From poor focus to night sweats, our hormones are often blamed.
It’s true that hormonal imbalances can wreak havoc on our energy, mood, and sleep, but it doesn’t have to be that way. Our endocrine glands produce, store, and release hormones, and travel through the body to bring important messages to our cells. However, hormones and endocrine glands do not work in isolation. Important connections in the endocrine system are vital to managing its functions for supporting growth and development, managing stress and sleep, and balancing blood sugar and metabolism. One such valuable connection is the ovarian-adrenal-thyroid (OAT) axis.
The OAT Axis
Michael Lam, MD, was the first to coin the term OAT axis and describe how the ovaries, adrenal glands, and thyroid gland influence one another. Dr. Lam describes the OAT axis best as follows:
All three organs of this axis must be in a state of optimum balance for a woman to feel good. Like a three-legged stool, all three legs must be in perfect balance for the stool to be safe to sit on. Imbalance of the OAT axis leads to a myriad of conditions that are annoying in their mildest form and incapacitating when hormonal imbalance symptoms are severe.
Therefore, if a woman is experiencing thyroid dysfunction, there may be concurrent disturbances with the adrenal glands and ovaries. Likewise, ovarian hormonal imbalances, such as estrogen dominance, can impact thyroid health and adrenal function. How can we keep these three endocrine glands healthy to prevent hormonal imbalances? Let’s investigate each part of the OAT axis, its functions, and how each gland can be kept in a state of balance.
The ovaries are an important part of the female reproductive system responsible for various functions, including producing hormones such as estrogen and progesterone. Among its many roles, estrogen is involved in ovulation, bone metabolism, cardiovascular health, and brain function. Unfortunately, our estrogen balance is being disrupted. Pesticide-laden food, gut dysbiosis, certain medications, and xenoestrogen exposure are influencing estrogen production and metabolism, causing concerns about estrogen dominance. High estrogen can affect adrenal and thyroid health, leading to mood swings, hair loss, slow metabolism, foggy thinking, and conditions such as PCOS, endometriosis, adrenal fatigue, and hypothyroidism.
Address estrogen dominance with these simple steps:
- Choose clean personal care and household cleaning products, and minimize the use of plastics
- Increase your consumption of liver-supporting foods and herbs (beets, dandelion, milk thistle)
- Support estrogen metabolism with indole-3-carbinol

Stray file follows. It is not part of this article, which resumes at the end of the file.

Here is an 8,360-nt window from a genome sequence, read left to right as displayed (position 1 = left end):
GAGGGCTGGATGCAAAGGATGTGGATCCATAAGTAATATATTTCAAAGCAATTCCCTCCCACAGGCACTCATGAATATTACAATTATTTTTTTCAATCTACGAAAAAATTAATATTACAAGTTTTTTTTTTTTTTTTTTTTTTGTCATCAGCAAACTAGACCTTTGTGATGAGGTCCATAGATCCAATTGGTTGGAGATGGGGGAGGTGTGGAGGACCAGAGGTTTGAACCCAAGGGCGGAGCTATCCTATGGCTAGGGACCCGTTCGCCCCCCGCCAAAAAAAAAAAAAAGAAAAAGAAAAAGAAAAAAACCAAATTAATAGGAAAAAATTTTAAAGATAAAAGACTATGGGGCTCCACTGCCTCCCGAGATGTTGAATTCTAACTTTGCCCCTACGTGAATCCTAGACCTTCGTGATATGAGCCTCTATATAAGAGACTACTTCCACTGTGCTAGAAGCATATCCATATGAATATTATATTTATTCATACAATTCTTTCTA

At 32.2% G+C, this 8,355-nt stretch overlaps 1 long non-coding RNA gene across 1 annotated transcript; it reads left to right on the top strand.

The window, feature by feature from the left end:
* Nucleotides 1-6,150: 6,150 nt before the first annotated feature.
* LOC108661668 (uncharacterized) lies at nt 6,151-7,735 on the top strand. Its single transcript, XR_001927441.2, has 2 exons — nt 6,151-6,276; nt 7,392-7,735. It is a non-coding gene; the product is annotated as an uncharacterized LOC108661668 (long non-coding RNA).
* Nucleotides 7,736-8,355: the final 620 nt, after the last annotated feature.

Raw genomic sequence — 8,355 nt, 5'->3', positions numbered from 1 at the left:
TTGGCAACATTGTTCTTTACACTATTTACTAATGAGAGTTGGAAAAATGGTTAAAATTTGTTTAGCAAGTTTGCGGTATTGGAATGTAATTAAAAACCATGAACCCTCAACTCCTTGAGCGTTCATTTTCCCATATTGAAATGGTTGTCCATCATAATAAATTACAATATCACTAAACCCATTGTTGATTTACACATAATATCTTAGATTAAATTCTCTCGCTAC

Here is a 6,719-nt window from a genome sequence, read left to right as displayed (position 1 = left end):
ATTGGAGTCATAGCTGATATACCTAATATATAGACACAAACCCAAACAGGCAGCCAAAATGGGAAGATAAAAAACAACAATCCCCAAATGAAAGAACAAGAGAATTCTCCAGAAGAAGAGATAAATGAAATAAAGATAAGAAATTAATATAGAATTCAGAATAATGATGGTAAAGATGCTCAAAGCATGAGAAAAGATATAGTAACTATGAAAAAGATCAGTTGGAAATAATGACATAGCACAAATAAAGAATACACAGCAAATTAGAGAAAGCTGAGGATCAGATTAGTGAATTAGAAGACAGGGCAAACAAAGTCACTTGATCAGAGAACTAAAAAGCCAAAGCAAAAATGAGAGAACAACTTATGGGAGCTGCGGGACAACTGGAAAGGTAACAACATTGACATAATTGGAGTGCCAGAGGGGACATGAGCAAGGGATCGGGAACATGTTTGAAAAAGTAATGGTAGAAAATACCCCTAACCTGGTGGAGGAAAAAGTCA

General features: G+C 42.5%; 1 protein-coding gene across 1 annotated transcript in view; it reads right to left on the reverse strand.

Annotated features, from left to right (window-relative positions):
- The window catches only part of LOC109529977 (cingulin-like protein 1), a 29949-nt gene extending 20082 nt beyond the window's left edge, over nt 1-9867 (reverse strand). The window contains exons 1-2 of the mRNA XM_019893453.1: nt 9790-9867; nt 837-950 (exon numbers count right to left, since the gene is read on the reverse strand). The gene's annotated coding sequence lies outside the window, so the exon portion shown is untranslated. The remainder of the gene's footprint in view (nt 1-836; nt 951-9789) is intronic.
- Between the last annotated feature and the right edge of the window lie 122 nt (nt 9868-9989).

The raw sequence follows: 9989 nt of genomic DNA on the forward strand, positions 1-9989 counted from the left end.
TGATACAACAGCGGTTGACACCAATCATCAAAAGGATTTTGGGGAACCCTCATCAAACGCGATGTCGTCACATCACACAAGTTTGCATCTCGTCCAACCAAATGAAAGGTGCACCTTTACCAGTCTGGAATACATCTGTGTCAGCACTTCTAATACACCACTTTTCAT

- Consume fibre and probiotics for gut health
The Adrenal Glands
We’ve all experienced stress, but did you know your adrenal glands are part of your body’s stress response? When stress occurs, the hypothalamus-pituitary-adrenal (HPA) axis is activated: the hypothalamus and pituitary glands send signals to the adrenal glands to release hormones such as cortisol to protect the body. Increased heart rate, breathing, and blood pressure are part of the initial stress response; however, continued stress exposure can cause malfunctions in the HPA axis and set the stage for adrenal fatigue syndrome. Fatigue, anxiety, brain fog, cravings, disrupted sleep, insulin resistance, obesity, and inflammation can occur. As expected, ovarian and thyroid health are impacted, resulting in estrogen dominance, infertility, irregular menstrual cycles, and hypothyroidism.
Although we cannot always avoid stress, we can support our adrenal glands by:
- Consuming a wholefood diet with ample protein, healthy fats, and fruits and vegetables
- Engaging in relaxation exercises and non-strenuous physical activity
- Following a consistent sleep routine for a good night’s rest
- Supplementing with key adrenal support nutrients (vitamins C and B5, magnesium) and herbal adaptogens (ashwagandha, rhodiola, maca)
The Thyroid Gland
Often described as the body’s gas pedal, the thyroid gland is a butterfly-shaped endocrine gland that releases hormones, such as T4 (thyroxine) and T3 (triiodothyronine). The thyroid controls metabolism and regulates vital body functions, including breathing, heart rate, weight, menstrual cycles, and body temperature. Age, family history, autoimmune disease, environmental toxins, estrogen dominance, and adrenal fatigue can lead to hypothyroidism with symptoms such as low energy, weight gain, cold intolerance, hair loss, and constipation.
When looking to support the thyroid gland, it’s important to:
- Ensure adequate intake of thyroid-supporting nutrients (iron, selenium, vitamin D)
- Consume healthy fats
- Eat raw goitrogenic foods in moderation (broccoli, kale, cabbage, cauliflower)
- Avoid thyroid-disrupting chemicals (PCBs, phthalates, toxic metals)
Work with your health care practitioner to evaluate and solve any ovarian, adrenal, and/or thyroid concerns, and you will be on the path to optimum hormone balance.